Tuesday, Apr. 4th – 7:00pm: SoMAS SOUTHAMPTON LECTURE SERIES
Dr. Christopher Gobler
SoMAS, Stony Brook University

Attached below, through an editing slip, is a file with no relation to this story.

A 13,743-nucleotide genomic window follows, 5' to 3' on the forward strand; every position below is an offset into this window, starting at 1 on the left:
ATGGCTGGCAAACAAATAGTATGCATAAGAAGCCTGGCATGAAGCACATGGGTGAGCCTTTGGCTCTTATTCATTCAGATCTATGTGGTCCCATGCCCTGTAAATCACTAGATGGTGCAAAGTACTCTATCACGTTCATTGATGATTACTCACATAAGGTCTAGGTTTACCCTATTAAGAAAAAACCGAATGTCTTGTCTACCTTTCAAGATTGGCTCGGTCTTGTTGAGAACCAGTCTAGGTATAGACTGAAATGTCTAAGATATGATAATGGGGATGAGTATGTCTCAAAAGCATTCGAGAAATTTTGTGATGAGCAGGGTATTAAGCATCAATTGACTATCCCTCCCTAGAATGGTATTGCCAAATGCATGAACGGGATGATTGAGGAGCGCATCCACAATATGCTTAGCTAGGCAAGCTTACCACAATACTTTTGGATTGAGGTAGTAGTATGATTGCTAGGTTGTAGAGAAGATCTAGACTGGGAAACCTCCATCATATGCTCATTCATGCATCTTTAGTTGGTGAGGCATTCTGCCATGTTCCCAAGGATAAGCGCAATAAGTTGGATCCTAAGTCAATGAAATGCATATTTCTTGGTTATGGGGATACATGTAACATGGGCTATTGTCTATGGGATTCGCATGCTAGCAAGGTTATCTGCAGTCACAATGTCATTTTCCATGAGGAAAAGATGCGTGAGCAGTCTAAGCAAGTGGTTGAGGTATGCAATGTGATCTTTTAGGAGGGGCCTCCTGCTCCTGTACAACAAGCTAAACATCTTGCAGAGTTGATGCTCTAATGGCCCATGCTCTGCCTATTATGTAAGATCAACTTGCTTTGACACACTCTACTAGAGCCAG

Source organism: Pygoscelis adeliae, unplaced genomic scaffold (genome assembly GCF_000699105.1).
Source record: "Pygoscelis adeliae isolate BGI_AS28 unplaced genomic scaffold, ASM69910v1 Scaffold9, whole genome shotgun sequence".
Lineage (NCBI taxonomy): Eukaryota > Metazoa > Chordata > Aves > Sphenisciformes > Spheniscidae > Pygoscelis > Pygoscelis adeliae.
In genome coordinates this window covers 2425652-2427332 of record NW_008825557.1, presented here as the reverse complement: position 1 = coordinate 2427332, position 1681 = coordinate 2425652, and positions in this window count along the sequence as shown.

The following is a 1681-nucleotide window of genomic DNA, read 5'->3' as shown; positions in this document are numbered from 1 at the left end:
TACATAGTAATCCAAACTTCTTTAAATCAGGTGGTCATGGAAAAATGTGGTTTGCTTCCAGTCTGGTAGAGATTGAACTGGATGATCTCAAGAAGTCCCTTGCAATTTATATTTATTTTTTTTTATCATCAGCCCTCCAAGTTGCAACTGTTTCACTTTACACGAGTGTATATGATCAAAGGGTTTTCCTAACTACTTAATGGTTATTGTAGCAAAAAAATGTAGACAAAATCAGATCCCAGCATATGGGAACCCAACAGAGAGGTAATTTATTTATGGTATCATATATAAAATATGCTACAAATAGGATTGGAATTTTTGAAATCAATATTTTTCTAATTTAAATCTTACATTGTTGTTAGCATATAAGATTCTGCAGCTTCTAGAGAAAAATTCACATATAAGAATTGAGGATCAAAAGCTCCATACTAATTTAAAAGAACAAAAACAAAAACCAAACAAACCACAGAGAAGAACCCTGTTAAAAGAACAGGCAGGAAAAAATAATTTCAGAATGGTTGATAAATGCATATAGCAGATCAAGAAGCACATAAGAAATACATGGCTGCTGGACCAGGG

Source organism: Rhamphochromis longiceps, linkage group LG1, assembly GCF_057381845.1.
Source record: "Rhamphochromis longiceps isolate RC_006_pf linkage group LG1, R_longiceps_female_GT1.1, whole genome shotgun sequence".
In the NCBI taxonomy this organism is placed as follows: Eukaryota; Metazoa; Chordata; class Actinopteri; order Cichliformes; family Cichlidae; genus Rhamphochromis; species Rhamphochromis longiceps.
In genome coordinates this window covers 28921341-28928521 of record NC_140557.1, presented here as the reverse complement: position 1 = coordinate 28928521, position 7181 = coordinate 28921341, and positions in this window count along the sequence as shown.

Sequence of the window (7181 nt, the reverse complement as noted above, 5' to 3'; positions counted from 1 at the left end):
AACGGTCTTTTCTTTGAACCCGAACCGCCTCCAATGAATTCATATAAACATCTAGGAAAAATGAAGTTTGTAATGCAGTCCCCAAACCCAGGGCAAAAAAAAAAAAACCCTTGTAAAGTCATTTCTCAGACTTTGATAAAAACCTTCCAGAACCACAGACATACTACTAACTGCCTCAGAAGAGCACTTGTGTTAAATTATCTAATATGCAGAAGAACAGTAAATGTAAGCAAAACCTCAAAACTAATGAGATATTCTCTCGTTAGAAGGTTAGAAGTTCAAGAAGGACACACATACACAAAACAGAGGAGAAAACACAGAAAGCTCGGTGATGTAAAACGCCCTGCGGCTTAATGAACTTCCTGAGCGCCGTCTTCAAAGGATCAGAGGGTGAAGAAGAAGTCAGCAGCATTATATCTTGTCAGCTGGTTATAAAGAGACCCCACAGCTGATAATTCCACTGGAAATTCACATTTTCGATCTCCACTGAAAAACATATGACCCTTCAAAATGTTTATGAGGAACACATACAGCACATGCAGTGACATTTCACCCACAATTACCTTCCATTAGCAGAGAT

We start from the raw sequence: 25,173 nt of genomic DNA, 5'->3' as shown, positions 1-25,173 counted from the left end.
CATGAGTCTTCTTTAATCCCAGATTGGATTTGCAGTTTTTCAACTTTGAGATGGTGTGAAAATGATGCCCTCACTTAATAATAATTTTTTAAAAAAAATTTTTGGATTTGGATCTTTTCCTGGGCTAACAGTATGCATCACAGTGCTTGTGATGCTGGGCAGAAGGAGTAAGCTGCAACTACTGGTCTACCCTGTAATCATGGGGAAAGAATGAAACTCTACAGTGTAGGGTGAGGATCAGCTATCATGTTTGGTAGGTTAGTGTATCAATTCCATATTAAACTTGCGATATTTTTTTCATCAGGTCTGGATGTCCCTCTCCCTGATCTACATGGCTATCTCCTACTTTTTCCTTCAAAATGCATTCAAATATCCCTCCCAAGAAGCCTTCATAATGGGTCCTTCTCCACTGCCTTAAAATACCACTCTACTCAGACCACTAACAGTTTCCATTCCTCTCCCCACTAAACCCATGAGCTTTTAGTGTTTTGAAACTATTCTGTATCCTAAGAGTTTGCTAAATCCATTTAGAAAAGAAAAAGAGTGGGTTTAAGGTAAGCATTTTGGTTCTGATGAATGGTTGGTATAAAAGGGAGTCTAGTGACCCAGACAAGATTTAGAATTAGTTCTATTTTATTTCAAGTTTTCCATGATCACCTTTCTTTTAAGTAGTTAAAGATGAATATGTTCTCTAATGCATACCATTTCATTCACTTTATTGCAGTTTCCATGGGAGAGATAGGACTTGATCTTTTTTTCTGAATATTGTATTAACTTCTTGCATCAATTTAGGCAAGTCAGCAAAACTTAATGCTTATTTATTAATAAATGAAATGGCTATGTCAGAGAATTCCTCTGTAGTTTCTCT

On Long Island, our sole-source aquifer is our drinking water supply and is the primary source of freshwater, nitrogen, and other contaminants to coastal ecosystems. Recent trends in the quality of both groundwater and surface waters on Long Island have been worrisome. Emerging contaminants such as PFAS and 1,4-dioxane have contaminated drinking water supplies. Nitrogen levels in groundwater have risen by more than 60% in recent decades and coastal ecosystems have degraded. Since the late twentieth century, critical marine habitats on Long Island including eelgrass and salt marshes have declined by up to 90% and landings of Long Island’s top shellfisheries have declined more than 90%. Compounding the effects of nitrogen pollution is climate change. We have entered the Anthropocene as human activity has become the dominant influence on climate and the environment, and 2022 provided clear evidence that climate change has arrived in NY. The fish kills were an ongoing occurrence in regions with high temperatures and bouts of nocturnal hypoxia, or low oxygen. A new study revealed that combinations of high temperatures, heat waves, and low oxygen have contributed to the collapse of NY’s bay scallop fishery. In addition, excessive nitrogen loading was shown to significantly increase the intensity of algal blooms, harmful algal blooms, and low oxygen conditions across more than 25 locations on Long Island. Given that continued climate change will intensify heat waves, hypoxia, harmful algal blooms, and acidification, action is needed to mitigate these problems. In good news, Long Island has become a hub for novel solutions to mitigate water quality impairment and climate change. ‘In the water’ remediation approaches involving seaweeds and bivalves can locally ameliorate nitrogen loads, algal blooms, and ocean acidification, and recent shellfish restoration efforts have led to estuarine ecosystem recovery. The New York State Clean Water Technology Center at Stony Brook University has identified cost-effective technologies that dramatically reduce the delivery of nitrogen and other contaminants from individual homes to coastal water bodies. Implementation of such technologies coupled with ‘in the water’ solutions will be required to reverse the decadal negative trends in water quality and fisheries.